We think about those things, we think about the clothing and the righteous deeds of the saints, but let's not get lost in the central truth here. The clothing provided for the bride is the gift of God. She wears what His grace has provided for her. And the righteous deeds that we talk about are made possible through God's grace at work in our heart. That is, God's grace at work in your heart, in my heart. We're no longer slaves to sin; we live to serve God. We're slaves of righteousness, Paul says in Romans chapter 6, and that means, to pick up what Jesus was talking about in Matthew chapter 25, the final judgment scene He describes, that means in Jesus' name we feed the hungry, we give the thirsty something to drink, we give hospitality to strangers, to clothe the needy, we visit the sick and those in prison - why? Because Jesus has done for us, because we've enjoyed the mercy of God, we've enjoyed the benefit of the grace of God. The grace of God, the love of God shed abroad in our hearts prompts us, motivates us, to love in return, to give in return, to extend mercy and grace in return. Those are the righteous deeds of the saints. They're not ours to come up with; they're the fruit of the grace of God at work in our hearts. God in grace clothes the bride and His grace active within her prompts her to be beautiful, prompts her to do the beautiful work reflective of the beauty that He has made of her from the inside out.

Worship: The Response of a Grateful, Redeemed Sinner

Well a couple of things to wrap up before we pray. "The angel said to me," John says, "write this: Blessed are those who are invited to the marriage supper of the Lamb. And he said to me, These are the true words of God.'" Who's invited to the marriage supper of the Lamb? It's those who have responded to the Gospel; it's those who have trusted Christ, those who have repented of their sin, those who have received the gift of salvation. They've been clothed with the white garments of the righteousness of Christ. They're seated at the table of the Lamb. God extends an invitation to His guests and His words are true without fail. How do we respond to something as great and as beautiful as this? John's response is telling. Look at verse 10. "Then I fell down at his feet to worship him but he said to me, 'You must not do that. I am a fellow servant with you and your brothers who hold to the testimony of Jesus. Worship God for the testimony of Jesus is the spirit of prophecy.'" John knows who to worship and John knows better than to worship angels, but I also think that if you and I were standing there grappling with the weight of what we had seen and the beauty of what we had seen and what we had heard our knees would buckle too. John needs to worship. He doesn't need to worship an angel, but falling down in worship is the only response he can make. And the only response that the angel can make is to say, "I'm a servant too. Worship God." He directs his worship rightly but John responds correctly. Worship. Praise. Adoration. Wonder. Brokenness. It's the only response we make when we see the Gospel so beautifully and clearly displayed. We see the love of Christ for sinners like us, sinners whose best garment was filthy rags, who have now been clothed with fine linen and whose beauty is not just a beauty from the outside but a beauty propelled from the outside because of the redeeming grace of God working in His people from the inside out. It's a marvelous picture. It's a marvelous picture of what God has done for broken sinners like us, sinners who were held under the thrall and the seduction of a great prostitute, freed by the aggressive grace and the seeking mercy of God, and made people they would never be without Him.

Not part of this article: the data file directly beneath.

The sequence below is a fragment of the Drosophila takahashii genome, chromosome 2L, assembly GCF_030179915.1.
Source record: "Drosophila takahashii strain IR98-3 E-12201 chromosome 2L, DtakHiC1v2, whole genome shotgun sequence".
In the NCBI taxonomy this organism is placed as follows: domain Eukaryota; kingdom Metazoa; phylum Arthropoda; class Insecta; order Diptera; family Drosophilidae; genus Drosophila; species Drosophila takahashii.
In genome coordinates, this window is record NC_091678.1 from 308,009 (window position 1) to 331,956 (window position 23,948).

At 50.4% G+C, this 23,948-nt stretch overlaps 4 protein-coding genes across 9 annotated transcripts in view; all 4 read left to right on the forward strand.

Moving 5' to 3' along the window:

Let's pray.

Father, thank You for this marvelous picture. Let its beauty and its glory soak into our hearts so that we would spontaneously before You worship, bow the knee, unhinged by such aggressive and beautiful and wonderful grace that You would extend to the likes of us. Hallelujah, hallelujah! You are wonderful, our Father. Thank You for the love that You have extended to us. Would You help us to leave here and be part of extending that tremendous love and that tremendously beautiful Gospel to folks around us who are right now like we were - blind and seduced. Thank You, in Jesus' name, amen.

2013 First Presbyterian Church.